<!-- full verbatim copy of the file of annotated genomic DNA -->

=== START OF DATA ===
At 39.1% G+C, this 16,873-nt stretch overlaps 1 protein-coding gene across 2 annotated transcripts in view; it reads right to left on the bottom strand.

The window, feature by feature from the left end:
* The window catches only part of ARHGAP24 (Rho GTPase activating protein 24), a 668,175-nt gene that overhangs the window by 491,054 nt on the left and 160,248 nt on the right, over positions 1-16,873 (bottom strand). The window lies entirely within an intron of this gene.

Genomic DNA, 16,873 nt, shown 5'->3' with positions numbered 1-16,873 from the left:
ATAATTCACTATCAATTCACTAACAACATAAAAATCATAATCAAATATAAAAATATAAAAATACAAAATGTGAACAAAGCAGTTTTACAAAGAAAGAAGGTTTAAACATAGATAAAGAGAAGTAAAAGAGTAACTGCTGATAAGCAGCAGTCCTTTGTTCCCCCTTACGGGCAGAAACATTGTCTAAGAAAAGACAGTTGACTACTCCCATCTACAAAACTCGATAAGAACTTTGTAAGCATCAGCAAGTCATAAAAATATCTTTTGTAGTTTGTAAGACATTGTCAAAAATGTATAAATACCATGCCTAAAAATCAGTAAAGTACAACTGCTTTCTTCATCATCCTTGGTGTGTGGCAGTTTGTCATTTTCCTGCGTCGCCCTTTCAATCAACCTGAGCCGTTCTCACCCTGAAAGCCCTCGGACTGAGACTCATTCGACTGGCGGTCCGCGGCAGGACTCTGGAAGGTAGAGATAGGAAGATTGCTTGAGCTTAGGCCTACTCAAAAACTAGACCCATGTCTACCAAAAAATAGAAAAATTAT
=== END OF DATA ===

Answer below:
At 39.1% G+C, this 16,873-nt stretch overlaps 1 protein-coding gene across 2 annotated transcripts in view; it reads right to left on the bottom strand.

The window, feature by feature from the left end:
* The window catches only part of ARHGAP24 (Rho GTPase activating protein 24), a 668,175-nt gene that overhangs the window by 491,054 nt on the left and 160,248 nt on the right, over positions 1-16,873 (bottom strand). The window lies entirely within an intron of this gene.

Genomic DNA, 16,873 nt, shown 5'->3' with positions numbered 1-16,873 from the left:
ATAATTCACTATCAATTCACTAACAACATAAAAATCATAATCAAATATAAAAATATAAAAATACAAAATGTGAACAAAGCAGTTTTACAAAGAAAGAAGGTTTAAACATAGATAAAGAGAAGTAAAAGAGTAACTGCTGATAAGCAGCAGTCCTTTGTTCCCCCTTACGGGCAGAAACATTGTCTAAGAAAAGACAGTTGACTACTCCCATCTACAAAACTCGATAAGAACTTTGTAAGCATCAGCAAGTCATAAAAATATCTTTTGTAGTTTGTAAGACATTGTCAAAAATGTATAAATACCATGCCTAAAAATCAGTAAAGTACAACTGCTTTCTTCATCATCCTTGGTGTGTGGCAGTTTGTCATTTTCCTGCGTCGCCCTTTCAATCAACCTGAGCCGTTCTCACCCTGAAAGCCCTCGGACTGAGACTCATTCGACTGGCGGTCCGCGGCAGGACTCTGGAAGGTAGAGATAGGAAGATTGCTTGAGCTTAGGCCTACTCAAAAACTAGACCCATGTCTACCAAAAAATAGAAAAATTAT